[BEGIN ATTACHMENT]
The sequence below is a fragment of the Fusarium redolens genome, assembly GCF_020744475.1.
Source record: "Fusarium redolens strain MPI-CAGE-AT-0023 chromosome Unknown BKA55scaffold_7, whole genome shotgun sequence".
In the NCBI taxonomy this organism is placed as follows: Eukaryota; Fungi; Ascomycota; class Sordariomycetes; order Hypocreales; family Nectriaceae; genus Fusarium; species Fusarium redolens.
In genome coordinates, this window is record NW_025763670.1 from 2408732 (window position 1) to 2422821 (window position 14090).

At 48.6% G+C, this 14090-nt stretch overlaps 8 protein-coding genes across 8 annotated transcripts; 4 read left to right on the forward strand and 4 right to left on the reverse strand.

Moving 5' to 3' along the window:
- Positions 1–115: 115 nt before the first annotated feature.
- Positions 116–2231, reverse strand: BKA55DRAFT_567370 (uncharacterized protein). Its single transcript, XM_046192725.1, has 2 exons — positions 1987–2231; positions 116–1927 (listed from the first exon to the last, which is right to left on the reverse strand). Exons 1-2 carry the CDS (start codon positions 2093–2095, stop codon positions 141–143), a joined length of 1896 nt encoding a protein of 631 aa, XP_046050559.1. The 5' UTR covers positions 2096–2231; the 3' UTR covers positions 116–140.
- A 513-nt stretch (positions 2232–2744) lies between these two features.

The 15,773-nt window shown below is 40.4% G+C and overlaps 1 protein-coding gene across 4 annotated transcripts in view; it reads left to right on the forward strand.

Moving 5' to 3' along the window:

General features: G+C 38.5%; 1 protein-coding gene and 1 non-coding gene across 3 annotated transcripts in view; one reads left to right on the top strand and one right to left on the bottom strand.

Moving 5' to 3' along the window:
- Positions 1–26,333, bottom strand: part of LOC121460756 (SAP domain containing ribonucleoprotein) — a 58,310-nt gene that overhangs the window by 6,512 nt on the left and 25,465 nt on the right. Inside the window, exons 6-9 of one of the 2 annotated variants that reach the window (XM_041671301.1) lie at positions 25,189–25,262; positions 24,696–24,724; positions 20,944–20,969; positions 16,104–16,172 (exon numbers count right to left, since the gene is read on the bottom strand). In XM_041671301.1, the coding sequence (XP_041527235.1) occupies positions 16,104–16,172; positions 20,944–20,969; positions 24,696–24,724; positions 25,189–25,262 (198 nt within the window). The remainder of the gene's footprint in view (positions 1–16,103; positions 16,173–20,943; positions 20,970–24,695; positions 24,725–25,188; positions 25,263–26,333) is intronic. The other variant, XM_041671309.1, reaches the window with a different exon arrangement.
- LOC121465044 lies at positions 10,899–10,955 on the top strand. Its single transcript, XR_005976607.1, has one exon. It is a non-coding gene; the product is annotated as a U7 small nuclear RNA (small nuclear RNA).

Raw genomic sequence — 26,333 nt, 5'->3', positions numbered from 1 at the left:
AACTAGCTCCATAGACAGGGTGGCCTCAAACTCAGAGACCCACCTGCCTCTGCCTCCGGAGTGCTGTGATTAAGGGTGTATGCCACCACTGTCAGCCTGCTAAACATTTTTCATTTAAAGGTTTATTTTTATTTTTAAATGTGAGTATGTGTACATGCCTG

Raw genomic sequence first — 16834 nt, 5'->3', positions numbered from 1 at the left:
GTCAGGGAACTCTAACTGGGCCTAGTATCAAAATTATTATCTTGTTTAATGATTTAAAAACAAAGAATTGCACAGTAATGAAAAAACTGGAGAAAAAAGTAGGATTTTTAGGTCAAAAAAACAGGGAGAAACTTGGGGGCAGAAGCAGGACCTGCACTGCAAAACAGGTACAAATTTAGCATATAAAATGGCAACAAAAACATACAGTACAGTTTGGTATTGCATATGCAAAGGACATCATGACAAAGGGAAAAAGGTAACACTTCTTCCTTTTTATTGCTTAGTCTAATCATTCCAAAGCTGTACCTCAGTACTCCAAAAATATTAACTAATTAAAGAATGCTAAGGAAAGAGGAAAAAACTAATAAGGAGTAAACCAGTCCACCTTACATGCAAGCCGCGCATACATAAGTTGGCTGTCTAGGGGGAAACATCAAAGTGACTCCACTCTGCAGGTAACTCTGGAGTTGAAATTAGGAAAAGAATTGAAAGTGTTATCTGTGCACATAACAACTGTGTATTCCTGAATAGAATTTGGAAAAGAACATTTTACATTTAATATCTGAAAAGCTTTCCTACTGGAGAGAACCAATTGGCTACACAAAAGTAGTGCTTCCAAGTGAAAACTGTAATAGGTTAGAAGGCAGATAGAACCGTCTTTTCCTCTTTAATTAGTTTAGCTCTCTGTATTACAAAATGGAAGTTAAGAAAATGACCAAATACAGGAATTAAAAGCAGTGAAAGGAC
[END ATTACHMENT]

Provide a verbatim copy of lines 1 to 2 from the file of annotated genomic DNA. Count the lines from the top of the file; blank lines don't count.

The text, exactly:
The sequence below is a fragment of the Fusarium redolens genome, assembly GCF_020744475.1.
Source record: "Fusarium redolens strain MPI-CAGE-AT-0023 chromosome Unknown BKA55scaffold_7, whole genome shotgun sequence".